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Chicken pox is one of those childhood illnesses that never really lets go.

Once the initial infection has passed, the bug responsible - the varicella-zoster virus - goes dormant and takes up permanent residence in certain nerves.

If your immune system weakens, especially as you age, the virus can reactivate to produce a painful, unsightly rash with fluid-filled blisters known as shingles. What's worse, the pain can linger for months, even years, after the rash and blisters have healed, a condition known as postherpetic neuralgia.

Now, however, a new vaccine is available to keep this nasty virus under wraps. Merck Frosst has won Health Canada's approval to market the vaccine, called Zostavax, to those 60 and older. It has been sold in the United States since May, 2006.

"I would anticipate that a lot of people are going to want to get this vaccine," said Shelly McNeil, a vaccine researcher and adult-infectious-disease specialist at the Queen Elizabeth II Health Sciences Centre in Halifax.

Each year, about 130,000 Canadians suffer a bout of shingles, most of them older individuals. About 20 per cent of us eventually will be stricken, Dr. McNeil said.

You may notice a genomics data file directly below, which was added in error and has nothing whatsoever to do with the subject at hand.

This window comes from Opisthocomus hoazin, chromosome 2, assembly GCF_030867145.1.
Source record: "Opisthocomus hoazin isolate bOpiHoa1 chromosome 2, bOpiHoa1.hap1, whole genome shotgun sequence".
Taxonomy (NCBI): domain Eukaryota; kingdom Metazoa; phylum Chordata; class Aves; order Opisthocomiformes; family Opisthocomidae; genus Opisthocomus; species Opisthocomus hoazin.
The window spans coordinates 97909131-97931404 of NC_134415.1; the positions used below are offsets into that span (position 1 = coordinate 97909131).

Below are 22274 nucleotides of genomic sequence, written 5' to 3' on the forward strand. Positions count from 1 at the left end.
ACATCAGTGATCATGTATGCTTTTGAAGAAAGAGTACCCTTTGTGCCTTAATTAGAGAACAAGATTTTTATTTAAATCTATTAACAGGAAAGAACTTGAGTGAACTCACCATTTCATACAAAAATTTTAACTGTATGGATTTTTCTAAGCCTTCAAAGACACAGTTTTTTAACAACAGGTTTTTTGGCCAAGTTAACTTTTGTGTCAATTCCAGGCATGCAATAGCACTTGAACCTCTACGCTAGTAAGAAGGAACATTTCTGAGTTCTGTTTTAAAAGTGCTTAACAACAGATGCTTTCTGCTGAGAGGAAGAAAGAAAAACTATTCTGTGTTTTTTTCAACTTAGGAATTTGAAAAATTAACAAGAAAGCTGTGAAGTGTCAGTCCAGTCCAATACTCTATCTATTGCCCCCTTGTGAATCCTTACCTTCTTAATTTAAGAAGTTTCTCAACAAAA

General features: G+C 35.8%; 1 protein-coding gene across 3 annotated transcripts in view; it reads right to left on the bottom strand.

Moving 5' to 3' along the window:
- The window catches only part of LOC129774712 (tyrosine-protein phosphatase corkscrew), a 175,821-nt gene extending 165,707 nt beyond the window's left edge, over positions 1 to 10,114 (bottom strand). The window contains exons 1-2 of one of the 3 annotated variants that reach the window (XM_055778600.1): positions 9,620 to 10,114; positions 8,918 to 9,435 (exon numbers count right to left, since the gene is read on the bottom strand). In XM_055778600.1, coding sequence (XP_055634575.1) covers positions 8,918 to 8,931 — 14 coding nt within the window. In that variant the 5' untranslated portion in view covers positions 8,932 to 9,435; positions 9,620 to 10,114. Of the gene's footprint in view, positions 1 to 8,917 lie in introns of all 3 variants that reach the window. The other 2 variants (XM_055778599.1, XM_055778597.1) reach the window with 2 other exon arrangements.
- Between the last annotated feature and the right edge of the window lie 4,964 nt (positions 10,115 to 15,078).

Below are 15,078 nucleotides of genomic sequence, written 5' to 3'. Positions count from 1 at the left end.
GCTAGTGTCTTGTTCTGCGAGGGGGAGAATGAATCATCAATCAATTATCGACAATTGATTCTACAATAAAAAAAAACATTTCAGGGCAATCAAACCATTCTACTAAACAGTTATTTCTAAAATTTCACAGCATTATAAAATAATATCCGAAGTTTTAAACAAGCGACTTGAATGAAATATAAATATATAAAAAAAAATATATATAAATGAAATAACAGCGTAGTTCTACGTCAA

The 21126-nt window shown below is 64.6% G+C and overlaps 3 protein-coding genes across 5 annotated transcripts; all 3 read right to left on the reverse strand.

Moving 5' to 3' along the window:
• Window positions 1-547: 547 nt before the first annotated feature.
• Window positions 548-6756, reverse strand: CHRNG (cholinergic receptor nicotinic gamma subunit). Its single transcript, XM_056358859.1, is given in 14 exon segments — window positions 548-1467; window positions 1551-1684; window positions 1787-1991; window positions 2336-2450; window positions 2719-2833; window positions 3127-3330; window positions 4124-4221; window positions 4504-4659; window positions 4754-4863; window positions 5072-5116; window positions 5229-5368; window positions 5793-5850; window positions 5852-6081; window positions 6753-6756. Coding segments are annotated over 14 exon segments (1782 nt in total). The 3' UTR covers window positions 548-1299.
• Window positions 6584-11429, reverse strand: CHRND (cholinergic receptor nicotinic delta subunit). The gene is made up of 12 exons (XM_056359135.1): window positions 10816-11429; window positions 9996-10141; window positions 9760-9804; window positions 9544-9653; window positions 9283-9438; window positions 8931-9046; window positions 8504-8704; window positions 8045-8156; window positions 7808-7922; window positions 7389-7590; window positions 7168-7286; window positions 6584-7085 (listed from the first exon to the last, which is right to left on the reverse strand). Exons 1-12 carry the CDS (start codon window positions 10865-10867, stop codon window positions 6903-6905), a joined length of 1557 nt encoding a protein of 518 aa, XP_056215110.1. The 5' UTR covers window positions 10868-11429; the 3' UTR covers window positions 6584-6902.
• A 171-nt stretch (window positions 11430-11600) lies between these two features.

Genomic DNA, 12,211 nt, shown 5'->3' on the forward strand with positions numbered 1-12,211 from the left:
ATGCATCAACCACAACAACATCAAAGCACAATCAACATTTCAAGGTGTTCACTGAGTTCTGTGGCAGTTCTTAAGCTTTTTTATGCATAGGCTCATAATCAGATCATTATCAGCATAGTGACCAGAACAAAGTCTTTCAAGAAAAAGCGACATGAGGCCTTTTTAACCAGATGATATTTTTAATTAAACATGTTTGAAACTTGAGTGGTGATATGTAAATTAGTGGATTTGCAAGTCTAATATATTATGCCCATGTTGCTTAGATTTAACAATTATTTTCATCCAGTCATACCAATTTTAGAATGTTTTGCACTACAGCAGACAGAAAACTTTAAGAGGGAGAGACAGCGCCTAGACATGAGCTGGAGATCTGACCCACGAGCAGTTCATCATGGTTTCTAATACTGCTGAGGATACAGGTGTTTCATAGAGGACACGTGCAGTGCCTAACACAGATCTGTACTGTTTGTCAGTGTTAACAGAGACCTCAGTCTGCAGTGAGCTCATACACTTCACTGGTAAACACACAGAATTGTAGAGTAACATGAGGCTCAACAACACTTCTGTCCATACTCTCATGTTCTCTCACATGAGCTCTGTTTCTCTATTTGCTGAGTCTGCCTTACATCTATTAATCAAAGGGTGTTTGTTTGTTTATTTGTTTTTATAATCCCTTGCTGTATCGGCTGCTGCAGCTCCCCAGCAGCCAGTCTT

Zostavax is made with a live attenuated - or "weakened" - virus that can prompt the immune system to boost its defences against the bug without causing the illness. The vaccine must be stored at -15 C to keep the virus alive. That will likely limit the number of family physicians initially offering the shots because their offices lack proper refrigeration facilities.

The vaccine isn't 100-per-cent effective. Studies in people over 60 suggest it cuts the chances of developing shingles by 50 per cent. But if you do get shingles after receiving the shot, it tends to be a milder outbreak. "The real benefit of this vaccine is likely to be a reduction of the long-term pain from postherpetic neuralgia," Dr. McNeil said.

The vaccine isn't cheap. The company has set a list price of $150. (The cost could be somewhat higher for patients.) None of the provinces currently intend to foot that bill as part of their publicly funded vaccinations programs, although some private health-insurance plans may cover it.

"It's not a small amount of money, but if you talk to people who have had shingles, most of them would try to cough up $150 so it doesn't happen to them again," Dr. McNeil said.